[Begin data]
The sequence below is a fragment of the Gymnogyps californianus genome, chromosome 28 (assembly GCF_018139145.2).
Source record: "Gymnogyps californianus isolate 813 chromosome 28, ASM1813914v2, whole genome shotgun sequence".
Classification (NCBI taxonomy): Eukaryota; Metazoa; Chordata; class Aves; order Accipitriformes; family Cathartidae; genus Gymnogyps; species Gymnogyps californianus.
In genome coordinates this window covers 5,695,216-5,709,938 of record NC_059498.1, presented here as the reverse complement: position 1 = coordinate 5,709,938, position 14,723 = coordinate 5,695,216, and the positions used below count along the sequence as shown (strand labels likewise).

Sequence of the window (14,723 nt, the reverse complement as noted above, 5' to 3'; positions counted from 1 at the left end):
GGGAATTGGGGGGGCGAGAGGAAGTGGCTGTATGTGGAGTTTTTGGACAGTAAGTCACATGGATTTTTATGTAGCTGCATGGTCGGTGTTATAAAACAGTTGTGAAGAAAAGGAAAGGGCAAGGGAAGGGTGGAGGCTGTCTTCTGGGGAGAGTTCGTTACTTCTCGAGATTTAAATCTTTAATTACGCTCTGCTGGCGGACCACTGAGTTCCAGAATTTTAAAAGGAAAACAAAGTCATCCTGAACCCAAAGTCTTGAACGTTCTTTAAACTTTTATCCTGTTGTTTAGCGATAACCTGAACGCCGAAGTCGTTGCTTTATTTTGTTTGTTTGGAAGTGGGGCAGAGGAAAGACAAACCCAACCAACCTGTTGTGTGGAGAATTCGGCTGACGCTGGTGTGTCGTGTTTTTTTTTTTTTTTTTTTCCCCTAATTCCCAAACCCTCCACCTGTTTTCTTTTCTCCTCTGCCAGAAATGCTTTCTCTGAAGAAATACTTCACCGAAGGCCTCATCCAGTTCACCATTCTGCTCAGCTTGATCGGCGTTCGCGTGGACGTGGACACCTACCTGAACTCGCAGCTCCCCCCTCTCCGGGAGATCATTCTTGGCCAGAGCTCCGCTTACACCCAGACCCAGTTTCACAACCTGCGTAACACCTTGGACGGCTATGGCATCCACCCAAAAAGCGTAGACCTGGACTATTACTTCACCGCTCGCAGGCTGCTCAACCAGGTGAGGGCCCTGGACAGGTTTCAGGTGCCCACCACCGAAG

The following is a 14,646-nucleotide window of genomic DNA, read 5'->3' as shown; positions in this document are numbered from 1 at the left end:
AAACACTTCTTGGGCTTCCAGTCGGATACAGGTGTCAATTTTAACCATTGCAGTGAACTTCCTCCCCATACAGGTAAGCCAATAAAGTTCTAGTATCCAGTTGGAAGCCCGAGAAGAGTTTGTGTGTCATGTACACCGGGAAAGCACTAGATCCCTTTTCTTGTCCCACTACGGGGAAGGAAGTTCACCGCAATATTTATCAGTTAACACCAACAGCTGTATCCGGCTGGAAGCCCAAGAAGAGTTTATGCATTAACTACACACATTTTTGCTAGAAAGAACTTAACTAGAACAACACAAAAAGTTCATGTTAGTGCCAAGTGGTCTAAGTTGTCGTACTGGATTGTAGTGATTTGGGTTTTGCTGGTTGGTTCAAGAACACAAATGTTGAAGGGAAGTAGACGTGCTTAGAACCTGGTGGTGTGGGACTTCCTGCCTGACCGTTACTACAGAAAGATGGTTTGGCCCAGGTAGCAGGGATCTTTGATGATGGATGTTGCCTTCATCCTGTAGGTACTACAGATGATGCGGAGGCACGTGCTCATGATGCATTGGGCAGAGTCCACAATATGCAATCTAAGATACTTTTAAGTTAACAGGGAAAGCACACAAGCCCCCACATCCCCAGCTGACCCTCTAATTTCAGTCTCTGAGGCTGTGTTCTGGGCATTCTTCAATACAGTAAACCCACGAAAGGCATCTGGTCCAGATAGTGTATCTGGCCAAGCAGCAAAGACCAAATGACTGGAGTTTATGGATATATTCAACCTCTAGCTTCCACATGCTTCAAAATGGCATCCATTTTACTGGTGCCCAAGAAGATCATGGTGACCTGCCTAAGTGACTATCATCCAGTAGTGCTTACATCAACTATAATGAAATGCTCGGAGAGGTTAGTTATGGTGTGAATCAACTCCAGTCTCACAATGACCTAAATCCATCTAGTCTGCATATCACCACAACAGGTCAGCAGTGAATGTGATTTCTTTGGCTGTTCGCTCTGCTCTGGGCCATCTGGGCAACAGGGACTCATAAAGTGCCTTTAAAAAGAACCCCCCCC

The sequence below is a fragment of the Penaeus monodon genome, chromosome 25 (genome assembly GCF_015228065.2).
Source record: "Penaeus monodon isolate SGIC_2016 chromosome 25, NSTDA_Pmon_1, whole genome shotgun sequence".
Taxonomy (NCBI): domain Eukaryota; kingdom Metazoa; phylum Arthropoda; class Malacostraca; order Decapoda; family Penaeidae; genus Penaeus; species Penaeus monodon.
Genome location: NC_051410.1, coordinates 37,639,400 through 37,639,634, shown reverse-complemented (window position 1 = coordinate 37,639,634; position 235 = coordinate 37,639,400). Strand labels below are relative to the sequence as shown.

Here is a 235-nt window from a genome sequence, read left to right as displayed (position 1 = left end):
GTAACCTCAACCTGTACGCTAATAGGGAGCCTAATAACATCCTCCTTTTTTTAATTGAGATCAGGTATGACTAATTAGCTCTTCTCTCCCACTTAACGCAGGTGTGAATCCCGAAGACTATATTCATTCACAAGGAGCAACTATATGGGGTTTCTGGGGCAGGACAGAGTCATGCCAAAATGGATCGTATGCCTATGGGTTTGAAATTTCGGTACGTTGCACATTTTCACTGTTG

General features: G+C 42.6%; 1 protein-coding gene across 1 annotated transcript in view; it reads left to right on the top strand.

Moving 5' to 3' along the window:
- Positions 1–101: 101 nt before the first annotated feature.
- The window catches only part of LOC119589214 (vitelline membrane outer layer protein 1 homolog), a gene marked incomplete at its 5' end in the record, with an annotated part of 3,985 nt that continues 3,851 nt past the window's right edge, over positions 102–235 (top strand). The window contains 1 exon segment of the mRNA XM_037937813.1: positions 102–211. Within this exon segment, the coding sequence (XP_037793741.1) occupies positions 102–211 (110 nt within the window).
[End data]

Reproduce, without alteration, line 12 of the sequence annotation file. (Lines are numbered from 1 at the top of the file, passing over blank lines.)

Genome location: NC_051410.1, coordinates 37,639,400 through 37,639,634, shown reverse-complemented (window position 1 = coordinate 37,639,634; position 235 = coordinate 37,639,400). Strand labels below are relative to the sequence as shown.